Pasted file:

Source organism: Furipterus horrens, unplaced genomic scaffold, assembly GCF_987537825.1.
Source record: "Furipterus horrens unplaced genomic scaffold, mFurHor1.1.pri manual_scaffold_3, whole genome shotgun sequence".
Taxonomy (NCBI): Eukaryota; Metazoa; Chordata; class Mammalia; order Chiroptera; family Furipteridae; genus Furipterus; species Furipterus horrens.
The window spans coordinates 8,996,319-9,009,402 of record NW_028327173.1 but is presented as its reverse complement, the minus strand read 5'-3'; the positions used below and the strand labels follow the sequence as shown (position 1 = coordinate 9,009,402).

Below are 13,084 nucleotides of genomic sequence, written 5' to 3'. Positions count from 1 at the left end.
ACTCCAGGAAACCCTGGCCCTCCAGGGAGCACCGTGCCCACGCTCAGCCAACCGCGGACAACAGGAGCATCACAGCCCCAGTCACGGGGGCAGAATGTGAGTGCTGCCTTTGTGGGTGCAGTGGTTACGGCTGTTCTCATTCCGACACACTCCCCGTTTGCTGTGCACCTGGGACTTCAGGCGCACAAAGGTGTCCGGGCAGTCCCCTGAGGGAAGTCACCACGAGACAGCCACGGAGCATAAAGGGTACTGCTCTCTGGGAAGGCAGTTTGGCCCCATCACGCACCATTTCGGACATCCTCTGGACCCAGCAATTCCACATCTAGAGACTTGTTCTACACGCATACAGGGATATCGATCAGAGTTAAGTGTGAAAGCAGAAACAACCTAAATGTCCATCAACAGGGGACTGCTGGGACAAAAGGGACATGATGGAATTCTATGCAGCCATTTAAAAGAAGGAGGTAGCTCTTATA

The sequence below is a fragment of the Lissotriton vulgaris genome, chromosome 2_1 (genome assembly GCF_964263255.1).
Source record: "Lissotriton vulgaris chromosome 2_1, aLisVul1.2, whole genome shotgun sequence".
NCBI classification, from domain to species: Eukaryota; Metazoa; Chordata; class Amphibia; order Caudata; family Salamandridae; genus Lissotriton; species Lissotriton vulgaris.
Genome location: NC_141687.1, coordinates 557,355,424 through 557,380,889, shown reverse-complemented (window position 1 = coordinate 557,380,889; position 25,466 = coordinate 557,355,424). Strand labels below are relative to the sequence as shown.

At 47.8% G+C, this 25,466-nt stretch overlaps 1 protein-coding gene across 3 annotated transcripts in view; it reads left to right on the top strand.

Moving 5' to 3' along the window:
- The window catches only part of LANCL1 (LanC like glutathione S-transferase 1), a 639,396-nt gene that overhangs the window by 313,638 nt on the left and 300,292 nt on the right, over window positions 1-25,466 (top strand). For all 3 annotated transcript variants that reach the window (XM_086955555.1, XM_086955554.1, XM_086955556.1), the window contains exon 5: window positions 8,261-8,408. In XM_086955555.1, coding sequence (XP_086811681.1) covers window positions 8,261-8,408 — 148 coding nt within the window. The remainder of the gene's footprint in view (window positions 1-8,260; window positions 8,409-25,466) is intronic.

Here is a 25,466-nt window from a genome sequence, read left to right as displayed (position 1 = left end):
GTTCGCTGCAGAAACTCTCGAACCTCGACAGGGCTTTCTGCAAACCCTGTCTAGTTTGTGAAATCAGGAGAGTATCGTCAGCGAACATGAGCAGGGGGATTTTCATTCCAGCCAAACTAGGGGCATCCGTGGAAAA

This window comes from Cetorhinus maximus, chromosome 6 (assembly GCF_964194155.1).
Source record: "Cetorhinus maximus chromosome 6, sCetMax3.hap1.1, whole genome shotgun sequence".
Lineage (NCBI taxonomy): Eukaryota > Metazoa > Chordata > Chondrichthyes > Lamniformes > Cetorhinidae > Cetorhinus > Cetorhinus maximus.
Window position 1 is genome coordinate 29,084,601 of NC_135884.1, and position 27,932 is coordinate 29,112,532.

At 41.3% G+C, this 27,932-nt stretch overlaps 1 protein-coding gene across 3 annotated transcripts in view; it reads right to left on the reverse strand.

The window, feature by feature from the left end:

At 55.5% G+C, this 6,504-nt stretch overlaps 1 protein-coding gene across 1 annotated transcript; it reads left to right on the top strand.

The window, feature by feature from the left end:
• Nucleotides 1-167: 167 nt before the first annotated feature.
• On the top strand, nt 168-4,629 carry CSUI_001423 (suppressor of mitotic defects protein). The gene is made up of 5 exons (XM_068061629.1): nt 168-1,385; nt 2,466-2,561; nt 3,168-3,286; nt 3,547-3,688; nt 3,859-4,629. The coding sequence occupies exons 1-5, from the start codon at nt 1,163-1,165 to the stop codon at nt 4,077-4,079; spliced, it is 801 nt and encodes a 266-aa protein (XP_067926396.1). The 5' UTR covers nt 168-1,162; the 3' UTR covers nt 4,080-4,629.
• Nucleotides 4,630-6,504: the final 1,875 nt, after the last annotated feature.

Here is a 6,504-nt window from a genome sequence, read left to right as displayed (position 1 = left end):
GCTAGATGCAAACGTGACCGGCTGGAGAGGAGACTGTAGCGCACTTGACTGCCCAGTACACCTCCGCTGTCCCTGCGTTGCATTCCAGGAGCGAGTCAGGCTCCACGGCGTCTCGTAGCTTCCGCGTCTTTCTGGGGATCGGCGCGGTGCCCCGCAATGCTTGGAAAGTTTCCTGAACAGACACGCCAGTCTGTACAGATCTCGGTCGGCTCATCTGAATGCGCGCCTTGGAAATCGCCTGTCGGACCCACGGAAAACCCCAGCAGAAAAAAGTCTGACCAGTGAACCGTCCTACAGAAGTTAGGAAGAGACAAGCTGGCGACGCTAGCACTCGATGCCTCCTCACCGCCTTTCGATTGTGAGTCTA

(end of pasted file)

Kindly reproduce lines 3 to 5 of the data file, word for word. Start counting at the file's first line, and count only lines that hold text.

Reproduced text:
Taxonomy (NCBI): Eukaryota; Metazoa; Chordata; class Mammalia; order Chiroptera; family Furipteridae; genus Furipterus; species Furipterus horrens.
The window spans coordinates 8,996,319-9,009,402 of record NW_028327173.1 but is presented as its reverse complement, the minus strand read 5'-3'; the positions used below and the strand labels follow the sequence as shown (position 1 = coordinate 9,009,402).

Below are 13,084 nucleotides of genomic sequence, written 5' to 3'. Positions count from 1 at the left end.